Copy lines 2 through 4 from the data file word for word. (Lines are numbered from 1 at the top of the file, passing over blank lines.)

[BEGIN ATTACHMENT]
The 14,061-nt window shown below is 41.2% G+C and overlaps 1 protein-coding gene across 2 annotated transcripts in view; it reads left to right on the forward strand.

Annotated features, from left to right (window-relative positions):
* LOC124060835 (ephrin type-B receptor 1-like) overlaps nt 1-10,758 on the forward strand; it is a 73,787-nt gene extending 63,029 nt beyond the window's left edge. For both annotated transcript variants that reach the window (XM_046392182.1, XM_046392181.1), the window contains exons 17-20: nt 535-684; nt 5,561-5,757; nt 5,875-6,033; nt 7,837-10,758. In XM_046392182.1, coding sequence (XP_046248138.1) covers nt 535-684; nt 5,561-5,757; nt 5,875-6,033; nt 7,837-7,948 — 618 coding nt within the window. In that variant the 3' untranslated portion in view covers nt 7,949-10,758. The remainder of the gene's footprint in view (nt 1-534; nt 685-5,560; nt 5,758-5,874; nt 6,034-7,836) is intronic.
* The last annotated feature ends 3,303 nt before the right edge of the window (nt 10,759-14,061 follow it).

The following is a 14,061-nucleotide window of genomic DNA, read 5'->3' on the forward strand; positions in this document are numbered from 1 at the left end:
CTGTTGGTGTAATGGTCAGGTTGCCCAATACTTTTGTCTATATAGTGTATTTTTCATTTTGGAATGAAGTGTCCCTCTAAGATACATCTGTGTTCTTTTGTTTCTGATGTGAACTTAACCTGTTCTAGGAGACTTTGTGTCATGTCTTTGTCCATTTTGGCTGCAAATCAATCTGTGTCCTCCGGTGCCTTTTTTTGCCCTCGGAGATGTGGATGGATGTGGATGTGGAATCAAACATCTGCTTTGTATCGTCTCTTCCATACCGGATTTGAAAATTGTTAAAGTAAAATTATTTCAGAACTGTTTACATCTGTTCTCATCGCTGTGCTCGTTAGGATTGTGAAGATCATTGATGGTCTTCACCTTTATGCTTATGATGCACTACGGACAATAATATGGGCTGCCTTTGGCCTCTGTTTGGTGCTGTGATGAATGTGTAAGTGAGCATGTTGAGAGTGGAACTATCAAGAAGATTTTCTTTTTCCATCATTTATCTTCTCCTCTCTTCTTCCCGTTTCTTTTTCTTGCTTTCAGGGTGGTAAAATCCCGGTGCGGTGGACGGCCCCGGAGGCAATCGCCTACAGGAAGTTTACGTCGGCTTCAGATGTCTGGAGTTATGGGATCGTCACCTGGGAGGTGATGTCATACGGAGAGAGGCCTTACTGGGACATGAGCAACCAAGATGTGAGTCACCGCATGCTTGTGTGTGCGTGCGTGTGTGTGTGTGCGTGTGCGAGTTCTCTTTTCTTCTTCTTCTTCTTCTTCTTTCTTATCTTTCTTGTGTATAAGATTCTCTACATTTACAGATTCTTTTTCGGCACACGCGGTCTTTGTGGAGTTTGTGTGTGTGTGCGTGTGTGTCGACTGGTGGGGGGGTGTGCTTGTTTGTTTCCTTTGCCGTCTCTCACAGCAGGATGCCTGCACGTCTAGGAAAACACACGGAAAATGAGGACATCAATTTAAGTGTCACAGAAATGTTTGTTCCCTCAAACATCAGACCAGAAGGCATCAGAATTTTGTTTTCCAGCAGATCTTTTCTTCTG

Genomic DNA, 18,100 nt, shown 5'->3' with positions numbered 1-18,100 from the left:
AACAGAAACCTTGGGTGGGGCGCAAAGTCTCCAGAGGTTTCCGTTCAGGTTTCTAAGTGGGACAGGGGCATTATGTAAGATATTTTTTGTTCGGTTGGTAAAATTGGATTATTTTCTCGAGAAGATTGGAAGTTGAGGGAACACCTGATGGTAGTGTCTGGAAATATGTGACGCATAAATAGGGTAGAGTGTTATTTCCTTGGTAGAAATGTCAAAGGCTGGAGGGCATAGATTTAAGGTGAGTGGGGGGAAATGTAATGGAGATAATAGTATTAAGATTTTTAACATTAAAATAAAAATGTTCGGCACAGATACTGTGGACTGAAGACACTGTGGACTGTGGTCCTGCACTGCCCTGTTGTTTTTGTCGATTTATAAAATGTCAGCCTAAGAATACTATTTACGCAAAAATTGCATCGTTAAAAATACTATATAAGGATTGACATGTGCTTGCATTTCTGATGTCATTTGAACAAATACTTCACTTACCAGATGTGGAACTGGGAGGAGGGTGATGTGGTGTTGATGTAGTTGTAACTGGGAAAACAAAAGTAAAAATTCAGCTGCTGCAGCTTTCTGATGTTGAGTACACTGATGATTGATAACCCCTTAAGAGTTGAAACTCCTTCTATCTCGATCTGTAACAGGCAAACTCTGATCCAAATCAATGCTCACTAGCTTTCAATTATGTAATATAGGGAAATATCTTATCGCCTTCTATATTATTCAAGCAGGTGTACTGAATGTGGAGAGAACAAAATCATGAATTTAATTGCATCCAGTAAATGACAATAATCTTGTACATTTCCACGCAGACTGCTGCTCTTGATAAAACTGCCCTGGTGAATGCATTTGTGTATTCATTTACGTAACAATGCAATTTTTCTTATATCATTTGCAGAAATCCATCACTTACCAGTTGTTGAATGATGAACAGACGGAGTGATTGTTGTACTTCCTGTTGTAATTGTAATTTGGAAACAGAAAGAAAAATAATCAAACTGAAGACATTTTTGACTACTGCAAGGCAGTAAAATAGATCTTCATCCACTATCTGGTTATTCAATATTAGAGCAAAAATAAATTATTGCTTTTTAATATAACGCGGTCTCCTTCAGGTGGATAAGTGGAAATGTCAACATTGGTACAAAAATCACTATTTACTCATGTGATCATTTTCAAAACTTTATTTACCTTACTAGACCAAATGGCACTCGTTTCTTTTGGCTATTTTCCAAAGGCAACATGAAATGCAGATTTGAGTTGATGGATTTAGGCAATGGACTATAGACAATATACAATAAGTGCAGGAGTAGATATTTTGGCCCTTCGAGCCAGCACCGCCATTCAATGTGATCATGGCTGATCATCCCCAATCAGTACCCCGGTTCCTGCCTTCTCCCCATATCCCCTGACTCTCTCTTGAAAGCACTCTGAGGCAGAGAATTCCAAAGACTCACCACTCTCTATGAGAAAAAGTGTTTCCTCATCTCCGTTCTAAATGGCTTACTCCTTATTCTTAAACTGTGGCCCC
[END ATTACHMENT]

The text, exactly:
Annotated features, from left to right (window-relative positions):
* LOC124060835 (ephrin type-B receptor 1-like) overlaps nt 1-10,758 on the forward strand; it is a 73,787-nt gene extending 63,029 nt beyond the window's left edge. For both annotated transcript variants that reach the window (XM_046392182.1, XM_046392181.1), the window contains exons 17-20: nt 535-684; nt 5,561-5,757; nt 5,875-6,033; nt 7,837-10,758. In XM_046392182.1, coding sequence (XP_046248138.1) covers nt 535-684; nt 5,561-5,757; nt 5,875-6,033; nt 7,837-7,948 — 618 coding nt within the window. In that variant the 3' untranslated portion in view covers nt 7,949-10,758. The remainder of the gene's footprint in view (nt 1-534; nt 685-5,560; nt 5,758-5,874; nt 6,034-7,836) is intronic.
* The last annotated feature ends 3,303 nt before the right edge of the window (nt 10,759-14,061 follow it).